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Safeguarding reports to be covered by indemnity scheme, says BMA

The compiling of safeguarding reports will now be paid for under the state-backed indemnity scheme, the BMA has announced. 

The new NHS indemnity scheme for GPs in England and Wales, which came into effect on 1 April, covers the cost of clinical negligence claims arising from NHS work.

In the latest weekly LMC update, BMA GP Committee chair Dr Richard Vautrey said NHS England and NHS Resolution have agreed that any claims related to safeguarding requests from patients will be covered by the national indemnity scheme.  

There are currently no provisions under the GP contract requring GPs to provide safeguarding services, as it is not an NHS service. 

NHS Resolution previously said that ‘requests for information from the Department of Health and Social Care (DHSC) in relation to children at risk are not covered under the clinical negligence scheme for general practice (CNSGP) as these are not acts in connection with the diagnosis, care or treatment of a patient’.

But following lobbying from the BMA, the DHSC and NHS Resolution have agreed to cover GPs for claims in relation to reports produced in response to safeguarding requests. 

Dr Vautrey said: ‘Following further discussions on some of the finer definitions of the scope of CNSGP in England, GPC have agreed with DHSC and NHS Resolution that the compiling of safeguarding reports for NHS patients is now included within scope for the state indemnity scheme.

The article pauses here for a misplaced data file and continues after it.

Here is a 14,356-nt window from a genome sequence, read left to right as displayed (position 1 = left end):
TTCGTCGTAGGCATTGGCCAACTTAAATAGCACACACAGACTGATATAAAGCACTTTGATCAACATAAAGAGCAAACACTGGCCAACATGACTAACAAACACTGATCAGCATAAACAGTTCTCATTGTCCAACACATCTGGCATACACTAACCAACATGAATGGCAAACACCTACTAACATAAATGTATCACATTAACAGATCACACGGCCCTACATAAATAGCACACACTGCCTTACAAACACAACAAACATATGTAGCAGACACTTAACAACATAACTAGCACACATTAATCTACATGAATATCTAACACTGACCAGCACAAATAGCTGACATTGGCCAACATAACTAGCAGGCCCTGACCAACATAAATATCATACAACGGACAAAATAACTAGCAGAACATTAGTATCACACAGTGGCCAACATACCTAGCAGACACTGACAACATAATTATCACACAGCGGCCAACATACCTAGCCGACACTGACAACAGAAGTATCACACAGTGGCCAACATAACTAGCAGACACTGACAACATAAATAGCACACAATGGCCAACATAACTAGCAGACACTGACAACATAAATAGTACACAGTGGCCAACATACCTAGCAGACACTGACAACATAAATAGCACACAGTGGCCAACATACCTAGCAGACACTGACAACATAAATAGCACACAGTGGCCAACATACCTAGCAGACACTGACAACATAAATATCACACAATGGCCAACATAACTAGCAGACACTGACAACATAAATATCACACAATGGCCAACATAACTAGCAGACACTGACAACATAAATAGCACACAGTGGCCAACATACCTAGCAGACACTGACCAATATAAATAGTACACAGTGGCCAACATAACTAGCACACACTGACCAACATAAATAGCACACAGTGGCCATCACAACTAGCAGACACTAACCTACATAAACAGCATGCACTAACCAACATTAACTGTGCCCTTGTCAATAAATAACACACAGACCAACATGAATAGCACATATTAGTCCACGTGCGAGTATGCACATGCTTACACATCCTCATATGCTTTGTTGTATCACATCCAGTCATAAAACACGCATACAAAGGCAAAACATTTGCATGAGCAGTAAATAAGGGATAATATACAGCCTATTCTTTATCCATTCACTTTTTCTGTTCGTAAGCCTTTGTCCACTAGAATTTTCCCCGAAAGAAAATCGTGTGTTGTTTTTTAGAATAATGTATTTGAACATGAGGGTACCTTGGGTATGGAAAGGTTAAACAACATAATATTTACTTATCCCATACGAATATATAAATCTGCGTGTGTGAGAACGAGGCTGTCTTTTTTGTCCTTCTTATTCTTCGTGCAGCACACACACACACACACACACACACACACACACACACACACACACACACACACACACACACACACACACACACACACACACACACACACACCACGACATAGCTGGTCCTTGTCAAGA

‘It was initially thought that as these reports can be chargeable under collaborative fees arrangements they should be deemed to be private work and therefore out of scope. However, GPC made the case that these are statutory reports which should be reimbursed by the system rather than a private service to patients.

‘This perspective has been accepted by DHSC and NHSR and, therefore, actions originating from the completion of safeguarding reports after 1st April 2019 will be covered by CNSGP.’

The DHSC announced the state-backed scheme in October 2017 after acknowledging the cost of medical negligence cover was affecting GPs’ ability to work. Then health secretary Jeremy Hunt said at the time that it will be ‘more affordable and reliable‘.

It followed pressure from the profession that indemnity costs were ‘killing’ general practice.